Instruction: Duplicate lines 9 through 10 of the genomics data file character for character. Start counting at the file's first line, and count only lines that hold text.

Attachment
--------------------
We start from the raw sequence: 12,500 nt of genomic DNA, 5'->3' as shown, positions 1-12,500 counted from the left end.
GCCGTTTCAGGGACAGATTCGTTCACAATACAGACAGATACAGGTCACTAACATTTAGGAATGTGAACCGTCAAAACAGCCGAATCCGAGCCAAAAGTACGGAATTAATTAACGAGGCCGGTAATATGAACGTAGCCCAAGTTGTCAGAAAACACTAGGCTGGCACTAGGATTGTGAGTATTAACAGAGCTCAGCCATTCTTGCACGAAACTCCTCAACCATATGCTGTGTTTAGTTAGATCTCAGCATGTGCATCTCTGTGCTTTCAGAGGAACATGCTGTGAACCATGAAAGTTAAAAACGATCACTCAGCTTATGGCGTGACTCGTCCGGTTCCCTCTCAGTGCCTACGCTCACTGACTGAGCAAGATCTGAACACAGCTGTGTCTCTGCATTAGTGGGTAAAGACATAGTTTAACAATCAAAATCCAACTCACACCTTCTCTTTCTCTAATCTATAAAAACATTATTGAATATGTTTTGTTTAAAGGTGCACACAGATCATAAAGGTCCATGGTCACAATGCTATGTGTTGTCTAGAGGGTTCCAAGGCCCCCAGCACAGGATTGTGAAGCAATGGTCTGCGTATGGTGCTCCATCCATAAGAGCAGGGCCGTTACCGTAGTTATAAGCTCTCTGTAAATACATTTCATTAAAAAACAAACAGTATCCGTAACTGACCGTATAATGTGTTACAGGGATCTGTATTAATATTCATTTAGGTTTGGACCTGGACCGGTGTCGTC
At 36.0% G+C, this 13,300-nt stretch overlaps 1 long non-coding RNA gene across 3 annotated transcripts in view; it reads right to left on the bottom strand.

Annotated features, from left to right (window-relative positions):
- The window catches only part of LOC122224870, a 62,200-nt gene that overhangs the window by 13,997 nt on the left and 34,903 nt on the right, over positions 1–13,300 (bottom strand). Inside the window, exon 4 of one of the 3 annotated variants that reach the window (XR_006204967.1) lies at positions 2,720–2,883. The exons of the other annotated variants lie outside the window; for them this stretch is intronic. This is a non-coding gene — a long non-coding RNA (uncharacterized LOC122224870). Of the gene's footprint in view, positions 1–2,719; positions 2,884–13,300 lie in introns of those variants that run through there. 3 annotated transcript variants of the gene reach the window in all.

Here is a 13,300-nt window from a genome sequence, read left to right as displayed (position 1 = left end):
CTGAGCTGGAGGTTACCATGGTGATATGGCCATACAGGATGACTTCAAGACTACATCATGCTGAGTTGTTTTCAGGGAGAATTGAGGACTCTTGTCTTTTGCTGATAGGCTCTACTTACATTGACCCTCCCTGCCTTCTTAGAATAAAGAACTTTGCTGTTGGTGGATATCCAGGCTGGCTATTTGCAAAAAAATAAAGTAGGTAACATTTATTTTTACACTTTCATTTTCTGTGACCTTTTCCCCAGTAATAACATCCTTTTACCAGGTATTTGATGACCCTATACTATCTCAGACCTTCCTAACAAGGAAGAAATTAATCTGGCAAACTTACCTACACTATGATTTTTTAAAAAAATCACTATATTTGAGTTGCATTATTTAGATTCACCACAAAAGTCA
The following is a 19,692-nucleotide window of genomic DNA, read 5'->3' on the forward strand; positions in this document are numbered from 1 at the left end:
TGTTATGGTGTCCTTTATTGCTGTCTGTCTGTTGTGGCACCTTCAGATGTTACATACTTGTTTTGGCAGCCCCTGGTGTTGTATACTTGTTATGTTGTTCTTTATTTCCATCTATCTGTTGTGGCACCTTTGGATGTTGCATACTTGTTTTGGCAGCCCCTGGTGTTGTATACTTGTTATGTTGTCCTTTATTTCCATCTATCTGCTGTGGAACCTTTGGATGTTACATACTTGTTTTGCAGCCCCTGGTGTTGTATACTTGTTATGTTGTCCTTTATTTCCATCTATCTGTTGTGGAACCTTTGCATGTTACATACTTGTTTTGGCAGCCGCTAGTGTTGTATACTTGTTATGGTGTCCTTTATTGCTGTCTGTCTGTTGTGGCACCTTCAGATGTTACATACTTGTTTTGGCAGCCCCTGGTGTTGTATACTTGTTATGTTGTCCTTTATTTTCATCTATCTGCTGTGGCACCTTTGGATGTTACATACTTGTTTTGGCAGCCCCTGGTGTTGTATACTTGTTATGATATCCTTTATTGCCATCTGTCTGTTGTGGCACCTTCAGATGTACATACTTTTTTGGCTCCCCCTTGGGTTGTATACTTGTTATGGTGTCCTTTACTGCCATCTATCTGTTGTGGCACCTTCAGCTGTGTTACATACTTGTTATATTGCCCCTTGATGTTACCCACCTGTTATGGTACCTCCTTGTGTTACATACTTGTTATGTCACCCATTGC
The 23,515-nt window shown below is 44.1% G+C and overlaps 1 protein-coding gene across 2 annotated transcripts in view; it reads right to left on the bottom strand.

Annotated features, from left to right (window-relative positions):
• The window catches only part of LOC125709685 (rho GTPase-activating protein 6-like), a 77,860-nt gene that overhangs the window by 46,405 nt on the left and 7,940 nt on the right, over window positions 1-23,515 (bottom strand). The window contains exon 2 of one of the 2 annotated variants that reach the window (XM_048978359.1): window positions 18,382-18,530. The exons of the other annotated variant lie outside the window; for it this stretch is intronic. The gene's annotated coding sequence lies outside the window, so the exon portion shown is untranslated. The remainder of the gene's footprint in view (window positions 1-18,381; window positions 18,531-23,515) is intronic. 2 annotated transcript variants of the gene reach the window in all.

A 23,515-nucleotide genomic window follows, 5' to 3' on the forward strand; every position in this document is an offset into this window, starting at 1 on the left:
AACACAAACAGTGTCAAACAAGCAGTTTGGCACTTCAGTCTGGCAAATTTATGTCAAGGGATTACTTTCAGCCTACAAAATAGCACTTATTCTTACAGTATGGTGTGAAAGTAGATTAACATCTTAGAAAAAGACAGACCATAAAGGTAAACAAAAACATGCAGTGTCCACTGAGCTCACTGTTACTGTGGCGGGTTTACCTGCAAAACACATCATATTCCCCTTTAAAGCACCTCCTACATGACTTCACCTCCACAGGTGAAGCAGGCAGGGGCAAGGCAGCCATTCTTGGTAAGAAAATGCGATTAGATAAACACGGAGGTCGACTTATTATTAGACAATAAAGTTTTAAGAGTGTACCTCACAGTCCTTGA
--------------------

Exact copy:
TGTTATGGTGTCCTTTATTGCTGTCTGTCTGTTGTGGCACCTTCAGATGTTACATACTTGTTTTGGCAGCCCCTGGTGTTGTATACTTGTTATGTTGTTCTTTATTTCCATCTATCTGTTGTGGCACCTTTGGATGTTGCATACTTGTTTTGGCAGCCCCTGGTGTTGTATACTTGTTATGTTGTCCTTTATTTCCATCTATCTGCTGTGGAACCTTTGGATGTTACATACTTGTTTTGCAGCCCCTGGTGTTGTATACTTGTTATGTTGTCCTTTATTTCCATCTATCTGTTGTGGAACCTTTGCATGTTACATACTTGTTTTGGCAGCCGCTAGTGTTGTATACTTGTTATGGTGTCCTTTATTGCTGTCTGTCTGTTGTGGCACCTTCAGATGTTACATACTTGTTTTGGCAGCCCCTGGTGTTGTATACTTGTTATGTTGTCCTTTATTTTCATCTATCTGCTGTGGCACCTTTGGATGTTACATACTTGTTTTGGCAGCCCCTGGTGTTGTATACTTGTTATGATATCCTTTATTGCCATCTGTCTGTTGTGGCACCTTCAGATGTACATACTTTTTTGGCTCCCCCTTGGGTTGTATACTTGTTATGGTGTCCTTTACTGCCATCTATCTGTTGTGGCACCTTCAGCTGTGTTACATACTTGTTATATTGCCCCTTGATGTTACCCACCTGTTATGGTACCTCCTTGTGTTACATACTTGTTATGTCACCCATTGC
The 23,515-nt window shown below is 44.1% G+C and overlaps 1 protein-coding gene across 2 annotated transcripts in view; it reads right to left on the bottom strand.